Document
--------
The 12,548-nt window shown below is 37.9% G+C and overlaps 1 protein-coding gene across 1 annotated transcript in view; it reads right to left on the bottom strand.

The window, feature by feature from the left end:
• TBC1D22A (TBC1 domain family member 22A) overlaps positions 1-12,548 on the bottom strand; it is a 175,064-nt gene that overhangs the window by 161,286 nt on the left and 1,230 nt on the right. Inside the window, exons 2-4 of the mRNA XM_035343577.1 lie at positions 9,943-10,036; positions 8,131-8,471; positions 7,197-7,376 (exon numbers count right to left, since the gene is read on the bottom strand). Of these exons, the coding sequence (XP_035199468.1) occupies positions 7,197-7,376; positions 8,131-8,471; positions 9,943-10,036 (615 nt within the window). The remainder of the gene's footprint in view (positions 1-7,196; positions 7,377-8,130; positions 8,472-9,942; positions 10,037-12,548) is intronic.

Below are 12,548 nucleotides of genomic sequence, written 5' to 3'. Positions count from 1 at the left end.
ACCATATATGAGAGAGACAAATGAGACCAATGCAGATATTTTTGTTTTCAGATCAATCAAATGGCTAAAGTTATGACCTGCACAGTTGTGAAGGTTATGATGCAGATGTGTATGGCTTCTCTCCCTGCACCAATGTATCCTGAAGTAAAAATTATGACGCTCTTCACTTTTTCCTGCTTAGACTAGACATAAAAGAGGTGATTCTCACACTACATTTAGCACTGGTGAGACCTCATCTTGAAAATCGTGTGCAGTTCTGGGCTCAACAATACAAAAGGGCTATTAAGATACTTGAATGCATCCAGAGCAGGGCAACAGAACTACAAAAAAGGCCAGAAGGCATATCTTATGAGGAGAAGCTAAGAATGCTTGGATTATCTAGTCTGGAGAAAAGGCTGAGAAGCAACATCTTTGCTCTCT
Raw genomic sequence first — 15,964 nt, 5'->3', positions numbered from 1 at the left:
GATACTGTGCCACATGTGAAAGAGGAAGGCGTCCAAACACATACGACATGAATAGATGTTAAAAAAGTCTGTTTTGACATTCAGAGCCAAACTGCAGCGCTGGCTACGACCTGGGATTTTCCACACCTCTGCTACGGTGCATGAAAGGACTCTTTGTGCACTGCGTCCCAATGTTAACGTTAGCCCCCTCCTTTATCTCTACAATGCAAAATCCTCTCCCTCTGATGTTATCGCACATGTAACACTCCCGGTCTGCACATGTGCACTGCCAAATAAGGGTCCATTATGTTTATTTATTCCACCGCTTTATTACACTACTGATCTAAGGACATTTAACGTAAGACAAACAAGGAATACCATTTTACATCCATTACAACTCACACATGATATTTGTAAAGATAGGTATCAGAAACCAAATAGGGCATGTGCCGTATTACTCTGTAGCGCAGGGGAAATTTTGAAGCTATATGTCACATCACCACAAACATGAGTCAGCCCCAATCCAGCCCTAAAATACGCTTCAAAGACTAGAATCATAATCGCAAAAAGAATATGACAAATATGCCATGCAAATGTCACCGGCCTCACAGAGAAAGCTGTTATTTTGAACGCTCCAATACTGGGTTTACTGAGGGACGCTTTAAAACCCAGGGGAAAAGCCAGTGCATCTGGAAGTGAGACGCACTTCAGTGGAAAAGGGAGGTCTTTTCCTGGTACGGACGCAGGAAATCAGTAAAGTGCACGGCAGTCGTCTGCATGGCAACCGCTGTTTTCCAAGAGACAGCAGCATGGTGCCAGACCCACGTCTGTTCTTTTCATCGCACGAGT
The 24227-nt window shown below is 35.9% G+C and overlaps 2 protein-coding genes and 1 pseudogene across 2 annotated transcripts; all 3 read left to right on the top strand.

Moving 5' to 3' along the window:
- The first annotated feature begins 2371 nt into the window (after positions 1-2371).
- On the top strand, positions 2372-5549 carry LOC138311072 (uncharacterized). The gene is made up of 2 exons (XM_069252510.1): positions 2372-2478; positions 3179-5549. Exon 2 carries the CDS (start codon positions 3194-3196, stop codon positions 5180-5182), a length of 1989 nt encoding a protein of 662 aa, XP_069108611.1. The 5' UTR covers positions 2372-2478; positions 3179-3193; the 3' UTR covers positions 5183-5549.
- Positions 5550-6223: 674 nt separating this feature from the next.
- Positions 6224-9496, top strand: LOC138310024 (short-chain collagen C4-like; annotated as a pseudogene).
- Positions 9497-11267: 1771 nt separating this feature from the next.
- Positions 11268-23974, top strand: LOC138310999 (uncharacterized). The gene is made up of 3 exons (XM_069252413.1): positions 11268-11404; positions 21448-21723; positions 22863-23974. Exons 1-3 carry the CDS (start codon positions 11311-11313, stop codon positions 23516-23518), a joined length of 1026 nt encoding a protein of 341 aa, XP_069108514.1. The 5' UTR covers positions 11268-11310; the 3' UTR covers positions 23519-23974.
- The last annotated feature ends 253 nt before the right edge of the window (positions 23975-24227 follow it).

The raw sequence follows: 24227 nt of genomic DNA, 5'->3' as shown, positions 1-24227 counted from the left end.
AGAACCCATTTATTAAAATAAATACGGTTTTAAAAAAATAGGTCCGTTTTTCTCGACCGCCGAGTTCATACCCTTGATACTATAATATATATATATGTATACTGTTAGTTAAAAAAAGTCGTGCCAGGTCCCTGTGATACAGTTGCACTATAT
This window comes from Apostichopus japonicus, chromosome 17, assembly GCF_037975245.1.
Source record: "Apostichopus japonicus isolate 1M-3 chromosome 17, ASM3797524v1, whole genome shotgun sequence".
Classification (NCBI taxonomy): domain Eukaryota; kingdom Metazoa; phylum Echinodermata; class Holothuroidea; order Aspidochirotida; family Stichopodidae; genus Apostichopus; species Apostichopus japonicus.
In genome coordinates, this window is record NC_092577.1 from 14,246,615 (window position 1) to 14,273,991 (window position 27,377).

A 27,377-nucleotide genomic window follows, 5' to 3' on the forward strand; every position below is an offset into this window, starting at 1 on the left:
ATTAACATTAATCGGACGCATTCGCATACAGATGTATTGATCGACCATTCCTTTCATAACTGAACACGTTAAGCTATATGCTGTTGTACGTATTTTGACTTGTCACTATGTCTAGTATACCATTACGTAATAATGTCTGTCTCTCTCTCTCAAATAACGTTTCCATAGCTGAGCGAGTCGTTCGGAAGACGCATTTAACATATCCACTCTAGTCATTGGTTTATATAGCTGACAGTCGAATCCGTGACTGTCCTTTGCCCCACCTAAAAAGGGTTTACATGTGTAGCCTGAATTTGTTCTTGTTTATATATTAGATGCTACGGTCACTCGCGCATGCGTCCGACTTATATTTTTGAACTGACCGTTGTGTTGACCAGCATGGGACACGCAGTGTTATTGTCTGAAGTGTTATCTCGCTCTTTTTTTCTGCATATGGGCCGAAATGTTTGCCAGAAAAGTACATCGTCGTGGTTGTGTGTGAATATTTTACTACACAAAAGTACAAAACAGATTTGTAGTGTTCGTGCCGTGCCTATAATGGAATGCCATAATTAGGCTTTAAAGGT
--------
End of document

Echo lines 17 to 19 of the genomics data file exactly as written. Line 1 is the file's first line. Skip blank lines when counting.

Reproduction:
The raw sequence follows: 24227 nt of genomic DNA, 5'->3' as shown, positions 1-24227 counted from the left end.
AGAACCCATTTATTAAAATAAATACGGTTTTAAAAAAATAGGTCCGTTTTTCTCGACCGCCGAGTTCATACCCTTGATACTATAATATATATATATGTATACTGTTAGTTAAAAAAAGTCGTGCCAGGTCCCTGTGATACAGTTGCACTATAT
This window comes from Apostichopus japonicus, chromosome 17, assembly GCF_037975245.1.